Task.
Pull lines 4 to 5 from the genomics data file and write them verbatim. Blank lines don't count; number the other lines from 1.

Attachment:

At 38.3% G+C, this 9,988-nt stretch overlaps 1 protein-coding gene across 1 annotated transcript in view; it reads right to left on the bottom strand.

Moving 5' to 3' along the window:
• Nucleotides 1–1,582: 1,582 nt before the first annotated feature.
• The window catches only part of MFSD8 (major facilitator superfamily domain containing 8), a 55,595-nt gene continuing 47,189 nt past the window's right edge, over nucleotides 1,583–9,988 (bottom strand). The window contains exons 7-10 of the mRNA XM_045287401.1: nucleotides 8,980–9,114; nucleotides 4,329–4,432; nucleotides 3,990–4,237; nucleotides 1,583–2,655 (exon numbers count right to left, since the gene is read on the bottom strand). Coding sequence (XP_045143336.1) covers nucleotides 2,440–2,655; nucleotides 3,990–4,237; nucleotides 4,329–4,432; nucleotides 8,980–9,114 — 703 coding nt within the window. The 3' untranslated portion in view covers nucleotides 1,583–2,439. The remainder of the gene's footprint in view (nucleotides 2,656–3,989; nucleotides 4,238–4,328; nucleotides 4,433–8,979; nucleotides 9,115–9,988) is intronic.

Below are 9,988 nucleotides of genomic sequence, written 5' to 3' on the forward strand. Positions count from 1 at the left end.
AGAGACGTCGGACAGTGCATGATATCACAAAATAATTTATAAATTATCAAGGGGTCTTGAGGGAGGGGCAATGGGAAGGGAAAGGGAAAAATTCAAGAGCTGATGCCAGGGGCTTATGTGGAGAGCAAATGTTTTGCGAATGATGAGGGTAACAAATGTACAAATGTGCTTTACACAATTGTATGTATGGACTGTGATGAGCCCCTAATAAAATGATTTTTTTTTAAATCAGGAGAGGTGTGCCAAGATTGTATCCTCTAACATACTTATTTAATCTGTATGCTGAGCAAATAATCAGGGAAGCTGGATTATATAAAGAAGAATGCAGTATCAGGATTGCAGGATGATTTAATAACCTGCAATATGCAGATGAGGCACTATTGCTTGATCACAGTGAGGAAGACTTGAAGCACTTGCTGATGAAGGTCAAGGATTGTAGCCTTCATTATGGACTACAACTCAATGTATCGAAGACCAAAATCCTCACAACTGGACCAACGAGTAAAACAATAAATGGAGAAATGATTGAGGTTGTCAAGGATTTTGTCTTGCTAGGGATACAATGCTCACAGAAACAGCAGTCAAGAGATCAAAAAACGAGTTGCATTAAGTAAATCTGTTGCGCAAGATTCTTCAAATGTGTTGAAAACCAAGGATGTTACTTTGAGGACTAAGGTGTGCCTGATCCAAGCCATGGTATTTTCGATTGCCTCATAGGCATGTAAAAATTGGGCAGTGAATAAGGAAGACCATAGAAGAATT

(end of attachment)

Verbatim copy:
• The window catches only part of MFSD8 (major facilitator superfamily domain containing 8), a 55,595-nt gene continuing 47,189 nt past the window's right edge, over nucleotides 1,583–9,988 (bottom strand). The window contains exons 7-10 of the mRNA XM_045287401.1: nucleotides 8,980–9,114; nucleotides 4,329–4,432; nucleotides 3,990–4,237; nucleotides 1,583–2,655 (exon numbers count right to left, since the gene is read on the bottom strand). Coding sequence (XP_045143336.1) covers nucleotides 2,440–2,655; nucleotides 3,990–4,237; nucleotides 4,329–4,432; nucleotides 8,980–9,114 — 703 coding nt within the window. The 3' untranslated portion in view covers nucleotides 1,583–2,439. The remainder of the gene's footprint in view (nucleotides 2,656–3,989; nucleotides 4,238–4,328; nucleotides 4,433–8,979; nucleotides 9,115–9,988) is intronic.

Below are 9,988 nucleotides of genomic sequence, written 5' to 3' on the forward strand. Positions count from 1 at the left end.